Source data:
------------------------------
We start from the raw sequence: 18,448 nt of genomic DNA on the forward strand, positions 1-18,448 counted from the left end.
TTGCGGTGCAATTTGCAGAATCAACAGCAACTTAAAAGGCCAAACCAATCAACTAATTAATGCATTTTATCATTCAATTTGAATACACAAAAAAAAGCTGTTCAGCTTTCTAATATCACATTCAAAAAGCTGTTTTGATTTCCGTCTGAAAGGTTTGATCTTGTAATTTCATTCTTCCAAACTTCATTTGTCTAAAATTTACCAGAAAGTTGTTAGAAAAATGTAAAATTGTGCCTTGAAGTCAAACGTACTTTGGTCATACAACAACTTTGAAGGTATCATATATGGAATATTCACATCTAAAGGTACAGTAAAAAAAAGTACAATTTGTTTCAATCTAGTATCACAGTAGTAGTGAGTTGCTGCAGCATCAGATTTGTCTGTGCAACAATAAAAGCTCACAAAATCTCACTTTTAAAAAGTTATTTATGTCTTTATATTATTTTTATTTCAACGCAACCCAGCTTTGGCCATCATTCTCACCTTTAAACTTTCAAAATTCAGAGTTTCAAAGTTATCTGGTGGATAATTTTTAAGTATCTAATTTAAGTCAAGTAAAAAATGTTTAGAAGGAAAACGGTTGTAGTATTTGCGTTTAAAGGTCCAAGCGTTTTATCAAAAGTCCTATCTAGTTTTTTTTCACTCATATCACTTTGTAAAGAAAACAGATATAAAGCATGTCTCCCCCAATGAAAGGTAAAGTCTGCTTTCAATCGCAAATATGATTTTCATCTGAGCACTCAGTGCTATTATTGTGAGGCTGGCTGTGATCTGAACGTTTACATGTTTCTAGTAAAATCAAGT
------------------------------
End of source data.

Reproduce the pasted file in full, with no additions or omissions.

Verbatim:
We start from the raw sequence: 18,448 nt of genomic DNA on the forward strand, positions 1-18,448 counted from the left end.
TTGCGGTGCAATTTGCAGAATCAACAGCAACTTAAAAGGCCAAACCAATCAACTAATTAATGCATTTTATCATTCAATTTGAATACACAAAAAAAAGCTGTTCAGCTTTCTAATATCACATTCAAAAAGCTGTTTTGATTTCCGTCTGAAAGGTTTGATCTTGTAATTTCATTCTTCCAAACTTCATTTGTCTAAAATTTACCAGAAAGTTGTTAGAAAAATGTAAAATTGTGCCTTGAAGTCAAACGTACTTTGGTCATACAACAACTTTGAAGGTATCATATATGGAATATTCACATCTAAAGGTACAGTAAAAAAAAGTACAATTTGTTTCAATCTAGTATCACAGTAGTAGTGAGTTGCTGCAGCATCAGATTTGTCTGTGCAACAATAAAAGCTCACAAAATCTCACTTTTAAAAAGTTATTTATGTCTTTATATTATTTTTATTTCAACGCAACCCAGCTTTGGCCATCATTCTCACCTTTAAACTTTCAAAATTCAGAGTTTCAAAGTTATCTGGTGGATAATTTTTAAGTATCTAATTTAAGTCAAGTAAAAAATGTTTAGAAGGAAAACGGTTGTAGTATTTGCGTTTAAAGGTCCAAGCGTTTTATCAAAAGTCCTATCTAGTTTTTTTTCACTCATATCACTTTGTAAAGAAAACAGATATAAAGCATGTCTCCCCCAATGAAAGGTAAAGTCTGCTTTCAATCGCAAATATGATTTTCATCTGAGCACTCAGTGCTATTATTGTGAGGCTGGCTGTGATCTGAACGTTTACATGTTTCTAGTAAAATCAAGT